Other than "Like Samorost, Kinda"
March 6, 2010 1:48 PM   Subscribe

What the name of the art style of such things as Samorost, where moss, trees and other organics meld with primitive technology?

I wouldn't call it Steampunk, because the organic component is key and often overwheming, and the 'tech' is often pre-steam, like wood and stone, or primitive/kludgey, like the rusty cans and pipes in Samorost. (steampunk is more shiny and "punk" (hard), less soft and druid/hippyish.) Often the organic seem to be 'overgrowing' or warring with the tech.

Some examples: Rodney Matthews, Ursula Vernon, and of course Samorost, itself. Myst also, in places. And you can sometimes see it in the real world;in jungles

I really like this style and am trying to create some of it myself. But what is it called? Mosspunk? Hippy Art? Green post-Apocalypse? I can't google for more if I don't know what to ask for!
posted by The otter lady to Media & Arts (4 answers total) 11 users marked this as a favorite
It sure looks a lot like an evolution of the Arcimboldo effect, pioneered by Giuseppe Arcimboldo (also spelled Arcimboldi; 1527 - July 11, 1593).
posted by jamjam at 3:25 PM on March 6, 2010 [1 favorite]

Response by poster: Jamjam: I agree, there's some similarities, but looks like Arcimboldo is pretty established in its own right, but I don't think that's quite it yet. Addition: If there doesn't seem to be an established term for it, any suggestions for what to call it?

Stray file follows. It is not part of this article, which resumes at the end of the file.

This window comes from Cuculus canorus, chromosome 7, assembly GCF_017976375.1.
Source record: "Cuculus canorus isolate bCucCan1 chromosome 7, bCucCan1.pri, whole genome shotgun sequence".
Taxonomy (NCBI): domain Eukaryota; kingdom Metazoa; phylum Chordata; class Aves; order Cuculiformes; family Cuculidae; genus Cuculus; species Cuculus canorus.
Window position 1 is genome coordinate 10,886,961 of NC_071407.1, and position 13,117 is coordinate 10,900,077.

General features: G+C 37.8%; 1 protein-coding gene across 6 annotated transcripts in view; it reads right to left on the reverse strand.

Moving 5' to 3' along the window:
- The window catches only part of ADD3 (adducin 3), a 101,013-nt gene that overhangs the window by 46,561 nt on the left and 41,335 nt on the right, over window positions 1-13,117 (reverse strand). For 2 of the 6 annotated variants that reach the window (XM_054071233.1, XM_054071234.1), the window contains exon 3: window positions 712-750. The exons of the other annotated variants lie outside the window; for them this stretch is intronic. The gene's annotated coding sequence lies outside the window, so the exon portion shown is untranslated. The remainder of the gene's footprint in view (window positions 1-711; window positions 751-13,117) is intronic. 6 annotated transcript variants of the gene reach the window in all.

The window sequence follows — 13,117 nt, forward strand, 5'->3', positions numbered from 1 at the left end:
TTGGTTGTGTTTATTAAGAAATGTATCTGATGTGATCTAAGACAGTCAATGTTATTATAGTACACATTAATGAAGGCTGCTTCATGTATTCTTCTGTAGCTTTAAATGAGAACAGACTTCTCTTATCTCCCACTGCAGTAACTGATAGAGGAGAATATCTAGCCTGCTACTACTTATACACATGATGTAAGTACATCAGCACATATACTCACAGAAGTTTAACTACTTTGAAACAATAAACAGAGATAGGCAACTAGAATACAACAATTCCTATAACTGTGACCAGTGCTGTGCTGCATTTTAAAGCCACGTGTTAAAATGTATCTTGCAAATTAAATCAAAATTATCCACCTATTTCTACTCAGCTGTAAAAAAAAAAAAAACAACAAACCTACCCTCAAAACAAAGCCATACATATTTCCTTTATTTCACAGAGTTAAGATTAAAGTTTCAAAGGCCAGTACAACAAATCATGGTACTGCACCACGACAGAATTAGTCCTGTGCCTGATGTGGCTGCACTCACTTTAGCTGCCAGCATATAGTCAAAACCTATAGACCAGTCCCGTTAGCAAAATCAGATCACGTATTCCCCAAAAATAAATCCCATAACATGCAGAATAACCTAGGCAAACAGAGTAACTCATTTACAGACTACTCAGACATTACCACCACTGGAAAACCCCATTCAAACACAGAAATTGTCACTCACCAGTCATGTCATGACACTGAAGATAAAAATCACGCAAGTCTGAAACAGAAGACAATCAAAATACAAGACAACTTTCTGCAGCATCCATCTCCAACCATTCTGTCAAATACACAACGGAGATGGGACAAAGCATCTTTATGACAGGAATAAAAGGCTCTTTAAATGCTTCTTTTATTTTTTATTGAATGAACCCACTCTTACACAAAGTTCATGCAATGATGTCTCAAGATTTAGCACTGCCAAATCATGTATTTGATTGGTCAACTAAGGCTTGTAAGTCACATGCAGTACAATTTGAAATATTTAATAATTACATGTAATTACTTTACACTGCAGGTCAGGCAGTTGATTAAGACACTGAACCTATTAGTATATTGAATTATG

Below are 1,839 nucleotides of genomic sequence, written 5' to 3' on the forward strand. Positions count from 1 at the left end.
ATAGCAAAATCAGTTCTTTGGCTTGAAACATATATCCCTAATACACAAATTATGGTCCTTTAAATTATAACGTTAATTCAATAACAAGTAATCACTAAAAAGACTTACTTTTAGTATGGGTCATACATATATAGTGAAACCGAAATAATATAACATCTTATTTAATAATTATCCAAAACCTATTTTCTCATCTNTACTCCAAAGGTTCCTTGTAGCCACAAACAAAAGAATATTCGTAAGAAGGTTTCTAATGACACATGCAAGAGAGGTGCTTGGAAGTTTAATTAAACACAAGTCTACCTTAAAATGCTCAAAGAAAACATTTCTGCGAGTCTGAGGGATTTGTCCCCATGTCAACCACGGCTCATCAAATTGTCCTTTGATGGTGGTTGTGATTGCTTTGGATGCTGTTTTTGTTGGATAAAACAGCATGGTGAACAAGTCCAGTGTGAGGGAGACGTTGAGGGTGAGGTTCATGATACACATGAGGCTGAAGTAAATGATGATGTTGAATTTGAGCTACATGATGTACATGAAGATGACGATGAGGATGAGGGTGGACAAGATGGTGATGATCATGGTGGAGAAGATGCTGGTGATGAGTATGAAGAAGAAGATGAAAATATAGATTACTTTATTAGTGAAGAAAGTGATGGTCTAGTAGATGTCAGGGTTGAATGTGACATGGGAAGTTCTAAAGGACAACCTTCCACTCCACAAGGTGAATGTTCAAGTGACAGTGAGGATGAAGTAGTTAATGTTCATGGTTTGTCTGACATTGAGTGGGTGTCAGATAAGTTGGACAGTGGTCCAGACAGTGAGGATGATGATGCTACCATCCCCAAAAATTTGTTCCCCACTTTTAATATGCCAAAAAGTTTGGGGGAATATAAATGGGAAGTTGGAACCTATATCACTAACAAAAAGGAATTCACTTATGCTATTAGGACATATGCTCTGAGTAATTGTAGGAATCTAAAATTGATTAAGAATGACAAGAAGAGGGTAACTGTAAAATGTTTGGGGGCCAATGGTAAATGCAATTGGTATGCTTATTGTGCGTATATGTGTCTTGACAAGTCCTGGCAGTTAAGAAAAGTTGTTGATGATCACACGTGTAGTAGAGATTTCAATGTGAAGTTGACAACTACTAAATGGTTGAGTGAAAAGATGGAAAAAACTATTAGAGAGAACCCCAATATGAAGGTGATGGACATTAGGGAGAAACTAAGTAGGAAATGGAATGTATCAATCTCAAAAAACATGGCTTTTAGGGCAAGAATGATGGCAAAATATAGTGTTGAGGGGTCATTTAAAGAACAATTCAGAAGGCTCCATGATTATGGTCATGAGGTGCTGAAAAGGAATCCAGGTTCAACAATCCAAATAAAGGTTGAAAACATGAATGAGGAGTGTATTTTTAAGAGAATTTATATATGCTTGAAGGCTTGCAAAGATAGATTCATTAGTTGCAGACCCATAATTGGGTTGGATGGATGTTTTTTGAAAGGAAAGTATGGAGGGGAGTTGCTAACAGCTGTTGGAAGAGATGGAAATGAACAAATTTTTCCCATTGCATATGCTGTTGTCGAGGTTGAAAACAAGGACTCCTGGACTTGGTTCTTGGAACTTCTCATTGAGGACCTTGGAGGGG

posted by The otter lady at 4:33 PM on March 6, 2010

Response by poster: Or, is there a term for the blurring and concealing that occurs when the jungle or other growths start to obscure a historical site, like all those Mayan temples that are lost in the jungle?
posted by The otter lady at 4:35 PM on March 6, 2010

Response by poster: I found this: Feral Houses. Still not a term for a genre, as it were, but I include it as a resource for anyone else interested in this.
posted by The otter lady at 9:46 PM on March 12, 2010

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